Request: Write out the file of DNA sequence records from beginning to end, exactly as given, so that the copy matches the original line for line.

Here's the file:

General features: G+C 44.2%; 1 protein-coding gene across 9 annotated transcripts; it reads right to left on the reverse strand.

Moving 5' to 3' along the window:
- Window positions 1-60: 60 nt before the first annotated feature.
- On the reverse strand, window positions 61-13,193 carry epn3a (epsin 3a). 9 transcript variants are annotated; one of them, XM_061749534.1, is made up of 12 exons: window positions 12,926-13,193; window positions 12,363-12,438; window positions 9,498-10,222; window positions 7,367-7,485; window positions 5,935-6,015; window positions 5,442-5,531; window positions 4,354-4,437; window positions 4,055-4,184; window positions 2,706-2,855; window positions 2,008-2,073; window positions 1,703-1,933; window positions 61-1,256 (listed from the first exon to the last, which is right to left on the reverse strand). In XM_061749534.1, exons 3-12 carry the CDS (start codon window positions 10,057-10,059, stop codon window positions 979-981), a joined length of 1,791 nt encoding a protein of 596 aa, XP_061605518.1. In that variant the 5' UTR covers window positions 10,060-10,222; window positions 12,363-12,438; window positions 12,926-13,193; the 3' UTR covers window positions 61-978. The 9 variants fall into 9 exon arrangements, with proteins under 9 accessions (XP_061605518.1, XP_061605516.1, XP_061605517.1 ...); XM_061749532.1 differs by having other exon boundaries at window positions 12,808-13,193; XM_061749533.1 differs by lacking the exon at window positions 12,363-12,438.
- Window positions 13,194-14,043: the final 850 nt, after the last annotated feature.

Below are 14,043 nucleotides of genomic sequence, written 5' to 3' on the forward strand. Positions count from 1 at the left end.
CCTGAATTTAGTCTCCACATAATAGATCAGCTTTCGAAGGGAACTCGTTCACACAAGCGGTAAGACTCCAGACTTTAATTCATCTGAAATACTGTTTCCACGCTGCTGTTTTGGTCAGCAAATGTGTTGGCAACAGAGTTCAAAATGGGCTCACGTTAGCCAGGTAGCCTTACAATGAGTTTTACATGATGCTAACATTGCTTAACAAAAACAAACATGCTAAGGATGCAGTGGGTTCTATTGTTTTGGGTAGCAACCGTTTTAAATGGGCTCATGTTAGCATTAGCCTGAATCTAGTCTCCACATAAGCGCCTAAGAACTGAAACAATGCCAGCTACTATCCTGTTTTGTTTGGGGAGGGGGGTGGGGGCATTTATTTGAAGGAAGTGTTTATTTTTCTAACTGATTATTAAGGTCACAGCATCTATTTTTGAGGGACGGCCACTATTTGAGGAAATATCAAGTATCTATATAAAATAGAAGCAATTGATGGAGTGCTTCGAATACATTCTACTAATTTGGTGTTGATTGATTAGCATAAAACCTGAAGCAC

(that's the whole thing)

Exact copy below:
General features: G+C 44.2%; 1 protein-coding gene across 9 annotated transcripts; it reads right to left on the reverse strand.

Moving 5' to 3' along the window:
- Window positions 1-60: 60 nt before the first annotated feature.
- On the reverse strand, window positions 61-13,193 carry epn3a (epsin 3a). 9 transcript variants are annotated; one of them, XM_061749534.1, is made up of 12 exons: window positions 12,926-13,193; window positions 12,363-12,438; window positions 9,498-10,222; window positions 7,367-7,485; window positions 5,935-6,015; window positions 5,442-5,531; window positions 4,354-4,437; window positions 4,055-4,184; window positions 2,706-2,855; window positions 2,008-2,073; window positions 1,703-1,933; window positions 61-1,256 (listed from the first exon to the last, which is right to left on the reverse strand). In XM_061749534.1, exons 3-12 carry the CDS (start codon window positions 10,057-10,059, stop codon window positions 979-981), a joined length of 1,791 nt encoding a protein of 596 aa, XP_061605518.1. In that variant the 5' UTR covers window positions 10,060-10,222; window positions 12,363-12,438; window positions 12,926-13,193; the 3' UTR covers window positions 61-978. The 9 variants fall into 9 exon arrangements, with proteins under 9 accessions (XP_061605518.1, XP_061605516.1, XP_061605517.1 ...); XM_061749532.1 differs by having other exon boundaries at window positions 12,808-13,193; XM_061749533.1 differs by lacking the exon at window positions 12,363-12,438.
- Window positions 13,194-14,043: the final 850 nt, after the last annotated feature.

Below are 14,043 nucleotides of genomic sequence, written 5' to 3' on the forward strand. Positions count from 1 at the left end.
CCTGAATTTAGTCTCCACATAATAGATCAGCTTTCGAAGGGAACTCGTTCACACAAGCGGTAAGACTCCAGACTTTAATTCATCTGAAATACTGTTTCCACGCTGCTGTTTTGGTCAGCAAATGTGTTGGCAACAGAGTTCAAAATGGGCTCACGTTAGCCAGGTAGCCTTACAATGAGTTTTACATGATGCTAACATTGCTTAACAAAAACAAACATGCTAAGGATGCAGTGGGTTCTATTGTTTTGGGTAGCAACCGTTTTAAATGGGCTCATGTTAGCATTAGCCTGAATCTAGTCTCCACATAAGCGCCTAAGAACTGAAACAATGCCAGCTACTATCCTGTTTTGTTTGGGGAGGGGGGTGGGGGCATTTATTTGAAGGAAGTGTTTATTTTTCTAACTGATTATTAAGGTCACAGCATCTATTTTTGAGGGACGGCCACTATTTGAGGAAATATCAAGTATCTATATAAAATAGAAGCAATTGATGGAGTGCTTCGAATACATTCTACTAATTTGGTGTTGATTGATTAGCATAAAACCTGAAGCAC